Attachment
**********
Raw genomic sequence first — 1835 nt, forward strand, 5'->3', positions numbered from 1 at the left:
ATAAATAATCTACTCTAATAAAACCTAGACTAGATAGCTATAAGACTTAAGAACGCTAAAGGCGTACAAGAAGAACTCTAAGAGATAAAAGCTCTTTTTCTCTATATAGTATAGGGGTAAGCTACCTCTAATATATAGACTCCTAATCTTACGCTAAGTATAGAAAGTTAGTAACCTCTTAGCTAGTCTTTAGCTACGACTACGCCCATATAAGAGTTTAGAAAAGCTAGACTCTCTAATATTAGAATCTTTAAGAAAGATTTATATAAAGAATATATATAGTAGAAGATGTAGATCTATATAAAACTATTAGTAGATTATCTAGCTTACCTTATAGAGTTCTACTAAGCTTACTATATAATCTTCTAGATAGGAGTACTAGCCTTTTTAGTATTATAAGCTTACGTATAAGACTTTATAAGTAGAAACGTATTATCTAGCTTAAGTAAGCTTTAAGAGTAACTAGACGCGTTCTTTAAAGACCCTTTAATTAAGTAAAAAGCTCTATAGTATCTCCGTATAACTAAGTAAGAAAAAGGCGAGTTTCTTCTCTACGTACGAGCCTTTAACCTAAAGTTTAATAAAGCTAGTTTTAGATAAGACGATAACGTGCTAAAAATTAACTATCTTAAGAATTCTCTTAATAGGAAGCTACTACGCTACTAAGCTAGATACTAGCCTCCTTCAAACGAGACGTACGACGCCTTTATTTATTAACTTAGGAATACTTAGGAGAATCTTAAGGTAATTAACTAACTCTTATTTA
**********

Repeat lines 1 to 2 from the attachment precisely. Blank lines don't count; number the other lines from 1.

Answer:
Raw genomic sequence first — 1835 nt, forward strand, 5'->3', positions numbered from 1 at the left:
ATAAATAATCTACTCTAATAAAACCTAGACTAGATAGCTATAAGACTTAAGAACGCTAAAGGCGTACAAGAAGAACTCTAAGAGATAAAAGCTCTTTTTCTCTATATAGTATAGGGGTAAGCTACCTCTAATATATAGACTCCTAATCTTACGCTAAGTATAGAAAGTTAGTAACCTCTTAGCTAGTCTTTAGCTACGACTACGCCCATATAAGAGTTTAGAAAAGCTAGACTCTCTAATATTAGAATCTTTAAGAAAGATTTATATAAAGAATATATATAGTAGAAGATGTAGATCTATATAAAACTATTAGTAGATTATCTAGCTTACCTTATAGAGTTCTACTAAGCTTACTATATAATCTTCTAGATAGGAGTACTAGCCTTTTTAGTATTATAAGCTTACGTATAAGACTTTATAAGTAGAAACGTATTATCTAGCTTAAGTAAGCTTTAAGAGTAACTAGACGCGTTCTTTAAAGACCCTTTAATTAAGTAAAAAGCTCTATAGTATCTCCGTATAACTAAGTAAGAAAAAGGCGAGTTTCTTCTCTACGTACGAGCCTTTAACCTAAAGTTTAATAAAGCTAGTTTTAGATAAGACGATAACGTGCTAAAAATTAACTATCTTAAGAATTCTCTTAATAGGAAGCTACTACGCTACTAAGCTAGATACTAGCCTCCTTCAAACGAGACGTACGACGCCTTTATTTATTAACTTAGGAATACTTAGGAGAATCTTAAGGTAATTAACTAACTCTTATTTA